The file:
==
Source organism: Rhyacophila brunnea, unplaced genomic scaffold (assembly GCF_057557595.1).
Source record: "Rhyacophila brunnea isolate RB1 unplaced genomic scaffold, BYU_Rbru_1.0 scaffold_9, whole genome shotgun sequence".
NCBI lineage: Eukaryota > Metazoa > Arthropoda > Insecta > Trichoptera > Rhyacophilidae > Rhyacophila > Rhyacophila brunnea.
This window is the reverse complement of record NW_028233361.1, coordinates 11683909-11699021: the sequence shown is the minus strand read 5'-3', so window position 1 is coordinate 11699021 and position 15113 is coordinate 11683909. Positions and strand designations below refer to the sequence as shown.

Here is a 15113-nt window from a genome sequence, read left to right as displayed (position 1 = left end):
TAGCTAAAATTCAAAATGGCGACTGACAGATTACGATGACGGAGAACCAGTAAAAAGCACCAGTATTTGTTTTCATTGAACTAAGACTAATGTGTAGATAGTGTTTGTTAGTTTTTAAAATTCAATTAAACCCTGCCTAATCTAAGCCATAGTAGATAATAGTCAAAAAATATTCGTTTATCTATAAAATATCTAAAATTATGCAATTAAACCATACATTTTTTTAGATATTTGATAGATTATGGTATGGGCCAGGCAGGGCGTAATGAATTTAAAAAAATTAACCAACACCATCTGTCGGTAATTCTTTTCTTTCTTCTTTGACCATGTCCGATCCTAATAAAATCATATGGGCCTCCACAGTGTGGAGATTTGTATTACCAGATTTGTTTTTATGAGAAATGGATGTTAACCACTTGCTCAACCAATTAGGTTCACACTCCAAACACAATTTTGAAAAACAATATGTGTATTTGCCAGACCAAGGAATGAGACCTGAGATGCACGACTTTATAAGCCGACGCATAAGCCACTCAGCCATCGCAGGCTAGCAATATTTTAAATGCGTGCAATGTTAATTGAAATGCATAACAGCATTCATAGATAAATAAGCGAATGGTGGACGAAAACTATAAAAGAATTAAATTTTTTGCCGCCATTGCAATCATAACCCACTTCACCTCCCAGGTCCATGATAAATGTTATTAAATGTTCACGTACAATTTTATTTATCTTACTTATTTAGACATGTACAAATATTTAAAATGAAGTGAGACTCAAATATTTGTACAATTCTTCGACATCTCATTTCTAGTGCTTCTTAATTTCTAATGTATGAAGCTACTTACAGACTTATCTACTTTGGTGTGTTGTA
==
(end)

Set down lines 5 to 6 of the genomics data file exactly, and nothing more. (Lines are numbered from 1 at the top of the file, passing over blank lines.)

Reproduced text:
Here is a 15113-nt window from a genome sequence, read left to right as displayed (position 1 = left end):
TAGCTAAAATTCAAAATGGCGACTGACAGATTACGATGACGGAGAACCAGTAAAAAGCACCAGTATTTGTTTTCATTGAACTAAGACTAATGTGTAGATAGTGTTTGTTAGTTTTTAAAATTCAATTAAACCCTGCCTAATCTAAGCCATAGTAGATAATAGTCAAAAAATATTCGTTTATCTATAAAATATCTAAAATTATGCAATTAAACCATACATTTTTTTAGATATTTGATAGATTATGGTATGGGCCAGGCAGGGCGTAATGAATTTAAAAAAATTAACCAACACCATCTGTCGGTAATTCTTTTCTTTCTTCTTTGACCATGTCCGATCCTAATAAAATCATATGGGCCTCCACAGTGTGGAGATTTGTATTACCAGATTTGTTTTTATGAGAAATGGATGTTAACCACTTGCTCAACCAATTAGGTTCACACTCCAAACACAATTTTGAAAAACAATATGTGTATTTGCCAGACCAAGGAATGAGACCTGAGATGCACGACTTTATAAGCCGACGCATAAGCCACTCAGCCATCGCAGGCTAGCAATATTTTAAATGCGTGCAATGTTAATTGAAATGCATAACAGCATTCATAGATAAATAAGCGAATGGTGGACGAAAACTATAAAAGAATTAAATTTTTTGCCGCCATTGCAATCATAACCCACTTCACCTCCCAGGTCCATGATAAATGTTATTAAATGTTCACGTACAATTTTATTTATCTTACTTATTTAGACATGTACAAATATTTAAAATGAAGTGAGACTCAAATATTTGTACAATTCTTCGACATCTCATTTCTAGTGCTTCTTAATTTCTAATGTATGAAGCTACTTACAGACTTATCTACTTTGGTGTGTTGTA